The case for specialised medical universities – Part 4

Recently, the Bayelsa State government has established the Bayelsa Medical University and the appointment of the Governing Council, Vice-Chancellor and the primary university administrators. In 2017, the Senate has also approved the Federal University of Health Sciences, Otukpo, but this is yet to take off. On another note, I recently had a conversation with Governor Nassir El-Rufai, during which he promised to establish a medical university in Kaduna State in the not too distant future.

Thus, a relevant question is: why the sudden interest in the establishment of Specialized Medical Universities in Nigeria? Many reasons may explain this trend. First, is the proven success of UNIMED – the first specialized medical universities in Nigeria. The experiment revealed that with the right leadership and support, a lot could be achieved in developing the Natural Sciences, Basic Medical Sciences and some of the professional programs within a short period. The NUC approved UNIMED in April 2015, and the first cohort of students was able to enroll by January 9, 2016.

Since then, we have recorded critical successes that include 1) NUC accreditation of the first cohort of Medical, Dentistry, Biochemistry, Anatomy and Physiology programs, and 2) accreditation of the second cohort of Medical and Dentistry programs by the Medical and Dental Council of Nigeria (MDCN). The accreditation of our Pathology and Pharmacology programs by the MDCN is pending. We anticipate graduating our first cohort of Anatomy, Physiology, and Biochemistry students by December 2019. Most significantly, we are on track to graduate our first set of students in December 2019 and our first medical doctors and dentists by late 2020.

Indeed, based on the resounding success of UNIMED, I am aware that the NUC has been promoting specialized medical universities to various stakeholders in the country. I will not be surprised if the medical schools housed in the traditional universities are in the minority very soon.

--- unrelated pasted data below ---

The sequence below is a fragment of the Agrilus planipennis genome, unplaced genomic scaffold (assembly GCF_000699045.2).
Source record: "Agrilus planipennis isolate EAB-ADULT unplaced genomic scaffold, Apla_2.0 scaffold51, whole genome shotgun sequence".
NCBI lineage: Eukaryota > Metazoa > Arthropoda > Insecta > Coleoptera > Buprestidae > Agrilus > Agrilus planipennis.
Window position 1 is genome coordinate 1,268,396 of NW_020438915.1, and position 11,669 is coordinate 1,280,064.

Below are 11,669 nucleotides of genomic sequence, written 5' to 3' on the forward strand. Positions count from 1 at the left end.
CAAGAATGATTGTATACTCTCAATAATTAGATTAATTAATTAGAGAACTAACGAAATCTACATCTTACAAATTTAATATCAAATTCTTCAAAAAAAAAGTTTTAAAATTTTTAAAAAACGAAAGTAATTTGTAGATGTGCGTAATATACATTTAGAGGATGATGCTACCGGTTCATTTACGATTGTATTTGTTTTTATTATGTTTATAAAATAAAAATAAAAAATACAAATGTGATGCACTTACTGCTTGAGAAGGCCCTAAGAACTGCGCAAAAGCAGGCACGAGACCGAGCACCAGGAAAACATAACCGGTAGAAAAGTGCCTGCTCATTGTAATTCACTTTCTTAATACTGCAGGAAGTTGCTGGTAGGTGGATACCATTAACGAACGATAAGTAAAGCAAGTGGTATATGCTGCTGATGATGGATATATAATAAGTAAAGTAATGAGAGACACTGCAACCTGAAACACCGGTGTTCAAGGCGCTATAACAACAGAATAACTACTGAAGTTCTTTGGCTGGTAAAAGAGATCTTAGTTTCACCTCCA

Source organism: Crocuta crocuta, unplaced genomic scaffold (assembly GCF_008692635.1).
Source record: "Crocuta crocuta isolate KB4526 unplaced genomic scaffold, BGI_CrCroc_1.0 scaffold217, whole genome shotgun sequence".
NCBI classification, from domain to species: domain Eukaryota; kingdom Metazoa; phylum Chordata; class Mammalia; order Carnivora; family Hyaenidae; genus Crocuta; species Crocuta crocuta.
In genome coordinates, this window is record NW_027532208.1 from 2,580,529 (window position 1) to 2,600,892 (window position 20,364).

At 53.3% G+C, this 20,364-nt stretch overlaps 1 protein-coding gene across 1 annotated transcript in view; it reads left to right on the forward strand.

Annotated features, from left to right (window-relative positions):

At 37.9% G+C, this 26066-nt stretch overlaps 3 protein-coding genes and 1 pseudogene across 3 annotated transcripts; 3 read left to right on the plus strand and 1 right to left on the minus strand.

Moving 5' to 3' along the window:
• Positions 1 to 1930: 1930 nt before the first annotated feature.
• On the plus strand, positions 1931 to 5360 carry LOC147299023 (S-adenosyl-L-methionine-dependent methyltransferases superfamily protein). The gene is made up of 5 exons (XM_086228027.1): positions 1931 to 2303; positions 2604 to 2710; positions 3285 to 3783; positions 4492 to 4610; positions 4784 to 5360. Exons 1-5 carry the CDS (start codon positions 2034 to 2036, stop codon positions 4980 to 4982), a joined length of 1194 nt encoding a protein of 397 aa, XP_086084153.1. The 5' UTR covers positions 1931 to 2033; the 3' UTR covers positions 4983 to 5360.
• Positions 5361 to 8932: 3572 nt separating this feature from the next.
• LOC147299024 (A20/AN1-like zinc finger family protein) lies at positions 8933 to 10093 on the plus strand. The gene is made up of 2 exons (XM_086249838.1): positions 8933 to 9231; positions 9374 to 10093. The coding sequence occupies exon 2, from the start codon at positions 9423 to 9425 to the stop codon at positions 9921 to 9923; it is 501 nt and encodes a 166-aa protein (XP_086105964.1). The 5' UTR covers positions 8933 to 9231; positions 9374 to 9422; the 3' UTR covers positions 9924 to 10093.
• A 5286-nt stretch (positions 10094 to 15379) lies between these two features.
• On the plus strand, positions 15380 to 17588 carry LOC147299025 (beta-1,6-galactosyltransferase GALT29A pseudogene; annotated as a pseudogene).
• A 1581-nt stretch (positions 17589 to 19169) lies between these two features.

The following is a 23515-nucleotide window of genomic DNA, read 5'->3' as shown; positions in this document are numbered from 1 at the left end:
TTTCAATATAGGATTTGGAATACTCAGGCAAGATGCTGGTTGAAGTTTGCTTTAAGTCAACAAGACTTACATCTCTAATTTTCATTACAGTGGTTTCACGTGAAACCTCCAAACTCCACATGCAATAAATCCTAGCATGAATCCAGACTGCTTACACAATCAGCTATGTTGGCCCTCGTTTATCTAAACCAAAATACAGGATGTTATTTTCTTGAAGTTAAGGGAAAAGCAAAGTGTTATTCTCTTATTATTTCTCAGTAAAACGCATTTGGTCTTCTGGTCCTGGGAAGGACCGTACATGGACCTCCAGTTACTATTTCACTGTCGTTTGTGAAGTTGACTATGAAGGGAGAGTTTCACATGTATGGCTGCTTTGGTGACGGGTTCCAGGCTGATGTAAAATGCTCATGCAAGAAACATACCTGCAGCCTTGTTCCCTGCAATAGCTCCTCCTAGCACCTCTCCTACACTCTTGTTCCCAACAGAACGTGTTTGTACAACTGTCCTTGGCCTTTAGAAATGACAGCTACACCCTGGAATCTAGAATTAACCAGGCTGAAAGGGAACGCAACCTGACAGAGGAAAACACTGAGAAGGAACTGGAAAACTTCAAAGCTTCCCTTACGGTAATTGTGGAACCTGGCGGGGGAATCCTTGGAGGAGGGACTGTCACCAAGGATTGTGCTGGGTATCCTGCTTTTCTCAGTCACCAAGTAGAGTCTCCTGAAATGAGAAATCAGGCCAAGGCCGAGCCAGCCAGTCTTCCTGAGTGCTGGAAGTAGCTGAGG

The second reason, which is apparent from the exceptional performance of UNIMED, is that having medical schools as part of full-fledged traditional universities have hitherto not proven to be effective. The failure is because many of our traditional universities consistently grapple with lack of resources and funding to support their academic programs. Given that medical and health sciences programs are capital intensive, traditional Universities in Nigeria are often unable to provide adequate resources needed to launch and operate a world-class medical school. Based on my academic experience at Obafemi Awolowo University and the University of Benin, I can unequivocally confirm that the annual budgetary allocations to the conventional universities do not adequately fund the medical schools.

There was an attempt in the past to solve this challenge with the recommendation by the MDCN that universities should consider establishing independently administered Colleges of Medicine as a way to partly decentralize power and garner additional resources for the medical schools. To date, of all the Colleges of Medicine in Nigeria, perhaps only the universities of Ibadan and Lagos have been able to address this concern realistically and purposefully.

The third reason why specialized medical universities have become very important and epic in the country is the high demand for medical and allied health professionals in the country. Many reports suggest that the number of doctors, dentists, physiotherapists, occupational therapists, and bachelor’s degree-prepared nurses in the country are just not adequate to deal with the increasing population growth and the high burden of disease in the country.

The rising wave of external migration of medical and allied health professionals seeking greener pastures in more developed countries further compounds the problem. Furthermore, some critically needed health professionals such as physical and occupational therapists, medical engineers, psychotherapists, and others are just not adequately produced in the country. Indeed, some of the disciplines are on the verge of extinct due to the mass emigration of the professionals.

Universities of Medical and Health Sciences have an excellent chance to train the critically needed health professionals as they will have flexibilities for creative program expansion. The shortage of critical health professionals due to migration has become more chronic in recent years. For example, more than 5,000 Nigerian trained medical doctors have migrated to the USA. Similarly, Nigeria has produced more than 3,000 physiotherapists in our universities, but less than 700 are currently practicing in the country. For a leading country in Africa such as Nigeria, the mass exodus of our health professionals to other countries is dangerous to the development of our healthcare system.

Culled From TheGuardian Newspaper

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